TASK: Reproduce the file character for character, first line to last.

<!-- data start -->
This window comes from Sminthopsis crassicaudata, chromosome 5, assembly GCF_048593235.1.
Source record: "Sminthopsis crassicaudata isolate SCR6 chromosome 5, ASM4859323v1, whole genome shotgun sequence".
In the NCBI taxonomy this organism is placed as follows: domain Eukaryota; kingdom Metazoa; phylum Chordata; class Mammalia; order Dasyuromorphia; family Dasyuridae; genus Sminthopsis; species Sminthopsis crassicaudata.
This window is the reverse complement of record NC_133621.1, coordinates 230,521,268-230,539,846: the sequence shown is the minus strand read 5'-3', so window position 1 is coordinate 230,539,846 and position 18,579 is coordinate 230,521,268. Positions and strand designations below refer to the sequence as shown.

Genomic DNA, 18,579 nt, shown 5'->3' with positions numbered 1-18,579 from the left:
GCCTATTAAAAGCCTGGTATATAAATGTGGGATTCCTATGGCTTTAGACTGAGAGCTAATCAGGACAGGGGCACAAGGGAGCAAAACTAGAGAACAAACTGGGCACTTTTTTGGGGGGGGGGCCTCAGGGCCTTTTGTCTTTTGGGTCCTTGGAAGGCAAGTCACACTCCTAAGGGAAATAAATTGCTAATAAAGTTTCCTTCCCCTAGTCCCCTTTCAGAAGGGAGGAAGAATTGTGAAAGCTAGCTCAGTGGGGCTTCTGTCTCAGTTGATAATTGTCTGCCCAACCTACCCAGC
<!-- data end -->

This window comes from Sminthopsis crassicaudata, chromosome 5, assembly GCF_048593235.1.
Source record: "Sminthopsis crassicaudata isolate SCR6 chromosome 5, ASM4859323v1, whole genome shotgun sequence".
In the NCBI taxonomy this organism is placed as follows: domain Eukaryota; kingdom Metazoa; phylum Chordata; class Mammalia; order Dasyuromorphia; family Dasyuridae; genus Sminthopsis; species Sminthopsis crassicaudata.
This window is the reverse complement of record NC_133621.1, coordinates 230,521,268-230,539,846: the sequence shown is the minus strand read 5'-3', so window position 1 is coordinate 230,539,846 and position 18,579 is coordinate 230,521,268. Positions and strand designations below refer to the sequence as shown.

Genomic DNA, 18,579 nt, shown 5'->3' with positions numbered 1-18,579 from the left:
GCCTATTAAAAGCCTGGTATATAAATGTGGGATTCCTATGGCTTTAGACTGAGAGCTAATCAGGACAGGGGCACAAGGGAGCAAAACTAGAGAACAAACTGGGCACTTTTTTGGGGGGGGGGCCTCAGGGCCTTTTGTCTTTTGGGTCCTTGGAAGGCAAGTCACACTCCTAAGGGAAATAAATTGCTAATAAAGTTTCCTTCCCCTAGTCCCCTTTCAGAAGGGAGGAAGAATTGTGAAAGCTAGCTCAGTGGGGCTTCTGTCTCAGTTGATAATTGTCTGCCCAACCTACCCAGC